* Never encrypt your backups if you are home user and not subject to risk of business espionage. This can screw up the whole show at a critical time - when your system crashed and somehow your restore software cannot get past the encryption - even if you have the right password key.
* Never keep your portable hard disk containing the back up permanently plugged in. Set them aside.
* Always test your boot disk or your boot USB device. You might get a shock if it does not work as expected after your system crashed.
One potential failure of this giveaway Easos software is that it relies on a boot USB. But they forgot that in some systems the user's BIOS settings may not have permitted USB boot.
Other than Acronis, I would only rely on Macrium Reflect (which I am still waiting for a giveaway of the Standard or Pro version -- their free version is too limited).
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Installed and registered on a Win 8.1.3 Pro 64 bit system. A clean install.
A (Chinese?) company without name and address. I have never heard from this program.
The program installs a 64 bit version in the program folder. The software itself is from December 2013.
A small non resizable window opens, you can change 4 skins, make an usb bootable disk for restoring, set a password, rebuild the MBR...
I made a bootable USB disk. This is done within a few seconds(!). It did copy in my case only a driver to the USB disk:
Obviously a fail. A short reboot showed, that there is no bootable USB drive. May work under other circumstances. I don't know.
For the backup you have to choose the backup partition, you can select, which folders to backup or not (recycle bin...). You choose a target partition, which can be hidden and made bootable for later restoring. The backup of a small system partition took quite a long time, I did not test the restore of the system partition.
The program makes a mixed impression. There are so many reliable and well tested programs, free and paid, out there, that it would a question, why to take this one for one of the most important system tasks - the backup.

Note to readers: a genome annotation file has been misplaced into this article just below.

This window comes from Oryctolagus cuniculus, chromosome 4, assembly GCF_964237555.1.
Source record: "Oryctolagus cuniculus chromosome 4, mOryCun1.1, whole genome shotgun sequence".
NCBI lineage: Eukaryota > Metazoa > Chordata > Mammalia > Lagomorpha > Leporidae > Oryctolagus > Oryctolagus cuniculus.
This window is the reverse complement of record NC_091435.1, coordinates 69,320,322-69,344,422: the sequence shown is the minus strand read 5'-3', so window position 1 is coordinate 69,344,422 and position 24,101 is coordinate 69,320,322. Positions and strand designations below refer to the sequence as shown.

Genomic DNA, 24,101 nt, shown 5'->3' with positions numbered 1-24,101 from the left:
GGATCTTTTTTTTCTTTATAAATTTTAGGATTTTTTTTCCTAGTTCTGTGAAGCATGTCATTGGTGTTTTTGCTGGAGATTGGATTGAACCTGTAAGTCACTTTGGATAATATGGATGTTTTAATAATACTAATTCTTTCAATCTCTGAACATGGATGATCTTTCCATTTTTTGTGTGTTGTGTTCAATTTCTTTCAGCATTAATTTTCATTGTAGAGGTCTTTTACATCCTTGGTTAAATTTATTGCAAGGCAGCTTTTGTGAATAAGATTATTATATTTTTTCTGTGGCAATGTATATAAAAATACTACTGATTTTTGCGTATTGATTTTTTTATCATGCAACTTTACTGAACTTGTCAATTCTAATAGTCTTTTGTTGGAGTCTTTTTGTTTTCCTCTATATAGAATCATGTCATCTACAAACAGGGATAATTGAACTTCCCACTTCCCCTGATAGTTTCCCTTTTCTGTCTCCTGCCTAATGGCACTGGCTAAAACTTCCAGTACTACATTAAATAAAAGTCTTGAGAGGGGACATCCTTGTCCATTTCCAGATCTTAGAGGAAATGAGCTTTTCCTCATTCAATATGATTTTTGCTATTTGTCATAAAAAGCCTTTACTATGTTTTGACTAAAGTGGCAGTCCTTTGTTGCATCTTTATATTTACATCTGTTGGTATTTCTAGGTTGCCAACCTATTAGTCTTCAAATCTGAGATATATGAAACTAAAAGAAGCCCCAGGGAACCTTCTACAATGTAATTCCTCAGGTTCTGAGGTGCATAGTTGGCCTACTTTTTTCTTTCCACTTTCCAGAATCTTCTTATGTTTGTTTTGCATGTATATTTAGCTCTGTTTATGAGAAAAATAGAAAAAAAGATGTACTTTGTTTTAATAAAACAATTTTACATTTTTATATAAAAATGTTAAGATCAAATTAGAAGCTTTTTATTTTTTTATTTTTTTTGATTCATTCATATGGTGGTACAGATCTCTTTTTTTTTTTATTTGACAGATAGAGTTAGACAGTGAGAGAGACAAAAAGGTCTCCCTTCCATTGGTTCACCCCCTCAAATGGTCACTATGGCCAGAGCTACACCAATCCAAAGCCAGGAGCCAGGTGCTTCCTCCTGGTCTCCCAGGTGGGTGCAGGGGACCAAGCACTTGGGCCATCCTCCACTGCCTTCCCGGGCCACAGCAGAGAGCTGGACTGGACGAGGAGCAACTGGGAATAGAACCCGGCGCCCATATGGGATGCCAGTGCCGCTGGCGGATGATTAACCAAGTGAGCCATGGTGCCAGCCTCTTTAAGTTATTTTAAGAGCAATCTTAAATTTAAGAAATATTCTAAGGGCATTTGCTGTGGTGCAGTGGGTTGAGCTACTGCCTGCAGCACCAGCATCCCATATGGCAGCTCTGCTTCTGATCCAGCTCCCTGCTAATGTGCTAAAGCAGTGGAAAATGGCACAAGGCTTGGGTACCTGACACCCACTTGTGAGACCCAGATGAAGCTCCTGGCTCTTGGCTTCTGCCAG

Uninstalled via reboot. I prefer a long time tested program.
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There are two types of backups - back up your files and documents, or back up the whole system. Some people do the former, while not many do the latter. It is quite scary how 'fragile' computers still are - a Windows Update can render your machine unbootable, while clicking on the wrong website can bring your PC to its knees while it loads toolbars, malware and other nasties.
Anyone who's reinstalled an operating system from scratch knows of the sleepless nights ahead ... finding printer drivers, installing a plethora of applications, finding registration keys, past email addresses, browser history, setting up preferences... it can take a while ... which is where a system backup comes in. Take a snapshot of your system and if anything happens, simply go back to that image.
System image software has been around for a while. The 'king' used to be Norton Ghost. It was simple, small and worked well. It was a commercial product though ... you had to *pay* for it. GASP! It even came with a printed manual - thats how old it was. No PDFs back then. Nowadays, everyone tries to find the free software.
Michael commented above about System Restore. That doesn't take a system image - it only takes a 'snapshot' of certain system files. In the event of a non-booting PC, it can sometimes not be enough to recover you. Also, you can't (easily...) copy these system restore images off for preservation purposes (when you've freshly installed an operating system, its a good idea to take an image there and then to give yourself a baseline to go back to). Never rely on System Restore alone.
Its worth looking into AOMEI Backupper. This can backup your system while Windows is running to local disks and network storage. Its quite a polished piece of software.
Looking at Eassos System Restore, the first issue was making a 'remark' for the backup. Only 240 characters is limiting, and while you're typing, you have no indication of how many characters you've used, and how many you have left. The system attempts to split the main partition if you only have one partition. I cannot express how dangerous this is. While its good in practice, so many things can go wrong. Its like taking your washing machine to pieces before looking at how to put it all back together again.
Backup options are numerous, but also confusing. http://i.imgur.com/vfUiMEv.png Other software gives a more 'wizard' approach.
The program can only backup to local drives - not network ones. This has drawbacks if you're backing up a laptop for example, which has limited disk space.
In summary, disk imaging software is the single most important software to install once you've got your operating system up and running. It can save you hours or days of work later. You don't need commercial software, and after using Aomei Backupper (which is always free) you'll appreciate the extra features that software offers over this giveaway.